“The Lovebirds” popped up on the new films section of Netflix this week. Going by its trailer, it definitely looked like an interesting rom-com. For one thing, with an inter-racial couple in the lead, it promised to be a fresh breath of air among the plethora of the new Netflix releases that have miserably bombed. But how many times have we been fooled by good trailers?
Jibran (Kumail Nanjiani) and Leilani (Issa Rae) are one of those live-in couples who find it difficult to come to terms with their differences with the passage of time. The differences in opinions and lifestyles get so stark, they are on the verge of a breakup. In fact, they are discussing a split when a freak incident on the road has them on the run from the law and what looks like a criminal racket.
Honestly, The Lovebirds has a pretty run-of-the-mill story. Every other rom-com features estranged (or almost estranged) couples running for their lives from baddies who never seem to get hold of them. Then, in the face of imminent danger, they realize they’re made for each other and all ends well. So, basically, it’s the presentation of plots and sub-plots within a clichéd story that makes these films differ from each other.
The Lovebirds, slated for theaters in late-April this year under the famous Paramount Pictures, was forced into a Netflix release because of the global Covid-19 lockdown. It does try to present the overused rom-com formulae differently. There are two “non-white” characters as main leads in a romantic comedy that has nothing to do with race. Also, the pairing of a “black and brown” couple is quite unprecedented. At the same time, the casting allows filmmakers to make a few jibes at the “racial profiling” problems the US has faced of late.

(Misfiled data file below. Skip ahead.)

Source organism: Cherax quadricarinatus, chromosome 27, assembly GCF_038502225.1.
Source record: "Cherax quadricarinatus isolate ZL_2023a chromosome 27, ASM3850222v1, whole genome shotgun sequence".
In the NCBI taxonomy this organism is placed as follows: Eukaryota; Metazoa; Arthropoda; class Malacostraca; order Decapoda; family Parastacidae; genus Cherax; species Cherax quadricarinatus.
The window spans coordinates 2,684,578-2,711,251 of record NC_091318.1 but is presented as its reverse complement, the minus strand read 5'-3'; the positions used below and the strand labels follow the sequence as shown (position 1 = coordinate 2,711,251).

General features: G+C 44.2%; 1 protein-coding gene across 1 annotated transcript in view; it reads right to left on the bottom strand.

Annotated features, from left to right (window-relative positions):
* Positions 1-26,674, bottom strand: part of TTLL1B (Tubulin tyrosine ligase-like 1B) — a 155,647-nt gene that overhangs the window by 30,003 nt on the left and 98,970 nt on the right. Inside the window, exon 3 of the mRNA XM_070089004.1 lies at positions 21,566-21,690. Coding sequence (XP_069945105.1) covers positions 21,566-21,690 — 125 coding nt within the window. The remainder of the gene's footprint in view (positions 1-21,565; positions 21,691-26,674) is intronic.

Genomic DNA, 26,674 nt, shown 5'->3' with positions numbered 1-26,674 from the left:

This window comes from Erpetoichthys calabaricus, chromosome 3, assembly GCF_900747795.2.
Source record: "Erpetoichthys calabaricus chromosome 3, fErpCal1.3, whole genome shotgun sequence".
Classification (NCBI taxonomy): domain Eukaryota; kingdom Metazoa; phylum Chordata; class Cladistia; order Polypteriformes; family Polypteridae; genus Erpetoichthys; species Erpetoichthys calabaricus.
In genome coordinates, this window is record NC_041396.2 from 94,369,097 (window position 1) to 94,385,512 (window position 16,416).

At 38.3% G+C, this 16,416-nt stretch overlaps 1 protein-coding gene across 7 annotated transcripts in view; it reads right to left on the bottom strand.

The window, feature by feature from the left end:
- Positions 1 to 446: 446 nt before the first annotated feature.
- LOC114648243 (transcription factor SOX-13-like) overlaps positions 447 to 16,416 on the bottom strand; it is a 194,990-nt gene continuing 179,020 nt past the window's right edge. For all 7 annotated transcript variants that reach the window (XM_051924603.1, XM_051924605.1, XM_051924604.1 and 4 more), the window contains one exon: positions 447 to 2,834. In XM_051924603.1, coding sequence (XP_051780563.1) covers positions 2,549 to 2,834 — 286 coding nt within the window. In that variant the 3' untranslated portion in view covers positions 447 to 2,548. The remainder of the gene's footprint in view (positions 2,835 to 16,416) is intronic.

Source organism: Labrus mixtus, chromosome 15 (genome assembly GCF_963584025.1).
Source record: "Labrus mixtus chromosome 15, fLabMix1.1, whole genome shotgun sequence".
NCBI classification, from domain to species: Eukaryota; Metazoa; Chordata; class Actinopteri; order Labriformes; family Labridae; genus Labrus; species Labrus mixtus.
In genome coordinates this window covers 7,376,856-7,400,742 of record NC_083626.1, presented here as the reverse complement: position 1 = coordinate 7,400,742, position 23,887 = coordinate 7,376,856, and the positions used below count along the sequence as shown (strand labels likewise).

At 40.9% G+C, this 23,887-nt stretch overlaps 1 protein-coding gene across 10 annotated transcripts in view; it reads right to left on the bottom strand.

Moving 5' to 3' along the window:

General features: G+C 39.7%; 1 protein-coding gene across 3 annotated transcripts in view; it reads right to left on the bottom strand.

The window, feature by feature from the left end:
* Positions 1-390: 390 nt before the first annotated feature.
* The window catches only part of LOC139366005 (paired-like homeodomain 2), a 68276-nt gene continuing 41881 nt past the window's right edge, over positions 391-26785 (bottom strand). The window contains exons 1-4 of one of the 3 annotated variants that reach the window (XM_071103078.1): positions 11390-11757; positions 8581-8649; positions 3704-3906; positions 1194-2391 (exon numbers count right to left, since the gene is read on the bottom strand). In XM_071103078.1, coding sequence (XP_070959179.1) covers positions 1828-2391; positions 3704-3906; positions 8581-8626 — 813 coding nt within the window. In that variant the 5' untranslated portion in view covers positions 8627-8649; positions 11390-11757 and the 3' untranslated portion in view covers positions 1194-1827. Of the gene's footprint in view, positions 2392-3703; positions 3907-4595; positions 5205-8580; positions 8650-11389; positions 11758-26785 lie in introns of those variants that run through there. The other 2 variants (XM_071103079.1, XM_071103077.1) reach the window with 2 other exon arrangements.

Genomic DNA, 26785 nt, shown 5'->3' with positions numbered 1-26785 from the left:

But even with the talented Issa Rae and the experienced Kumail Nanjiani in lead roles, The Lovebirds falls into the trap of old tropes. Directed by Michael Showalter, it follows the couple around the streets of New Orleans to give life to this story, but in vein.
The screenplay lacks the strength to keep the film amusing through its 1hr 27 mins length. A movie of that length should pass in a jiffy but not The Lovebirds. It struggles to maintain the steady rhythm of an entertaining comedy and when the story moves to suspenseful moments and thrilling revelations, the lead-up is botched. There’s no method whatsoever, which makes this film boring.
Despite his experience, Pakistani-American actor Kumail struggles to keep up the energy his character requires. The actor, who’s played dozens of roles in films and television productions, doesn’t look quite comfortable in the lead. Issa as Leilani is also not a memorable character. Yet the blame for the lackluster acting should also fall on the shoulders of the writing team.
The Lovebirds is a film about how a pair of perfectly normal people would react when they suddenly find themselves in complicated situations. Being involved in more than one murder, running away from police, hiding from criminals, and at the same time snooping around for clues to solve the mystery—everything in the film called for a face-paced, action-packed tempo. Instead, what the audience gets, in Lelani’s own words, is “The Amazing Race with dead people.”
Who should watch it?
It’s not the worst movie we’ve watched and still better than the highly anticipated Indian zombie series that recently to atrocious reviews. If you enjoy a bit of romance and a bit of comedy, you might just enjoy The Lovebirds in bits and pieces.